The Weird Destiny of Rats in India: Revered in Rajasthan, But Keenly Consumed in Assam

Have you ever tried Spicy Rat Dish? Visit the village of Kumarikata in Assam where the freshly-caught rat meat is the hot-selling food in the market. The rodents are picked from the local fields, boiled, skinned and then cooked in a spicy gravy.

On the contrary, the Karni Mata Temple at Deshnoke in Rajasthan, India is known as the Temple of Rats. The temple is famous for the approximately 25,000 black rats that live, and are revered, in the temple. These holy rats are called kabbas, and many people travel great distances to pay their respects. The temple draws visitors from across the country for blessings, as well as curious tourists from around the world.

Shoppers buy hundreds of freshly caught and skinned rats that local farmers say are hunted to avoid damage to their fields in the state which borders Bhutan. The ready-roasted kind also goes down well.

Rat has become a valuable source of income for the poor “Adivasi” tribal people who struggle to make ends meet working in Assam’s famed tea gardens. In the winter months when tea picking slumbers, the Adivasis go to rice paddies to trap rats for the market. A kilogramme (2.2 pounds) of rat meat, which is considered a delicacy, sells for about 200 rupees ($2.8)— as much as for chicken and pork.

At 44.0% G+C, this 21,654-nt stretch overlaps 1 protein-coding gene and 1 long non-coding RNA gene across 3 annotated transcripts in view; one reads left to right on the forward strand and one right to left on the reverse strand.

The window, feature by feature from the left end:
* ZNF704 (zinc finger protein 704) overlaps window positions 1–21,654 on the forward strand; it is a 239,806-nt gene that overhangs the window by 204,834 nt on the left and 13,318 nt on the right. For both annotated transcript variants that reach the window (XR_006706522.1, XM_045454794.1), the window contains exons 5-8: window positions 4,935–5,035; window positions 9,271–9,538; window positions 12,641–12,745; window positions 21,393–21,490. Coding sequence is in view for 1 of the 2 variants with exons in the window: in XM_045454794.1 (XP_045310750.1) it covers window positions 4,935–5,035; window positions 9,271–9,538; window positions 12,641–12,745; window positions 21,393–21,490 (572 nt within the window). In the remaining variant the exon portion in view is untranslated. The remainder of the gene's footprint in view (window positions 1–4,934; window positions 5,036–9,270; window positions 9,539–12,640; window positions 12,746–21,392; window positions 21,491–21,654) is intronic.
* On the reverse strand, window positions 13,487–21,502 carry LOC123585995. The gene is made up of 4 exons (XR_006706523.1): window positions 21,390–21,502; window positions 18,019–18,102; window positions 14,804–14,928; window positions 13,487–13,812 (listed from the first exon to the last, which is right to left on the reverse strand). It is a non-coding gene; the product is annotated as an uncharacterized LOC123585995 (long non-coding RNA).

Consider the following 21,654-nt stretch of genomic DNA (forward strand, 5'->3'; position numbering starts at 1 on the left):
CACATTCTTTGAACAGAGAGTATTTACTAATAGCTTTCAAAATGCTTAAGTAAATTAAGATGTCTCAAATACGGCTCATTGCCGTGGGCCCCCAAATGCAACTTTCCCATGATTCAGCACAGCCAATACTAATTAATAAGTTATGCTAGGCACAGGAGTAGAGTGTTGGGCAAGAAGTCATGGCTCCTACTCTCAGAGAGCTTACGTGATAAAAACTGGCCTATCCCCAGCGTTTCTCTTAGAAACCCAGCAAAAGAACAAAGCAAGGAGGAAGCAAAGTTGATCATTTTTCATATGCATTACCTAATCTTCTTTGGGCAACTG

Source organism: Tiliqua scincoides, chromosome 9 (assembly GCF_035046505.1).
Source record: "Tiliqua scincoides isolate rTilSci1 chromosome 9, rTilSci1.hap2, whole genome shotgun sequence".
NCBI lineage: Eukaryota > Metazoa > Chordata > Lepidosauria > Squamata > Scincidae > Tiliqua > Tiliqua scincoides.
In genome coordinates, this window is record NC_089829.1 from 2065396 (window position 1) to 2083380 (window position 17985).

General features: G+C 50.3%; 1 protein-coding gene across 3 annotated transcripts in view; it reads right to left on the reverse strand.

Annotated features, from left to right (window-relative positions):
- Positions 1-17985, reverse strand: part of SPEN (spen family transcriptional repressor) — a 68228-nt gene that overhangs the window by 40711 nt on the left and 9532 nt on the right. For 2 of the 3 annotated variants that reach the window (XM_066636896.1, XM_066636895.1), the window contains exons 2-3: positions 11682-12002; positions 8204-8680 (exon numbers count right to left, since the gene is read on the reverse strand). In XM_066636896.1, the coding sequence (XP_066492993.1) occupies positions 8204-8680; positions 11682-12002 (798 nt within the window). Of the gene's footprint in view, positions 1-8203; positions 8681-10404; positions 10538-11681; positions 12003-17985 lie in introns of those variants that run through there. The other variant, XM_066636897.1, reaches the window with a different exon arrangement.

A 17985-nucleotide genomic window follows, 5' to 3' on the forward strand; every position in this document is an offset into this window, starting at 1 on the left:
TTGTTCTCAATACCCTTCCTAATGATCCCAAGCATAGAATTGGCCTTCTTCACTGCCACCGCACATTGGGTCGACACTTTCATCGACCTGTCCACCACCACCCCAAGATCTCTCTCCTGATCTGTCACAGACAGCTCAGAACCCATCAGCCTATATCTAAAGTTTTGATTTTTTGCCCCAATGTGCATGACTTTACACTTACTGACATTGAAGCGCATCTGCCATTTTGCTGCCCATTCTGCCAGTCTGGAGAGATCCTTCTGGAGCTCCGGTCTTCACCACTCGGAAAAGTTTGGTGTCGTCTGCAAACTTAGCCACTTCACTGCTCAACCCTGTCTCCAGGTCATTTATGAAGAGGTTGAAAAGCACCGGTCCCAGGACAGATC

Farmers say the region has seen growing numbers of rats in recent years. “We put traps in the fields as the rats eat people’s paddy,” Samba Soren, a rat vendor at Kumarikata, told AFP.

The rodents are hunted at night during the harvesting season with traps made from bamboo. The traps are placed at the entrance of the rat-holes in the evening and the rodents are caught as they come out to scavenge.

The vendors have to work at night to make sure other predators do not get to the dead rats first. Some of the rats weigh more than a kilogramme and the market traders say they get between 10 and 20 kilogrammes a night.

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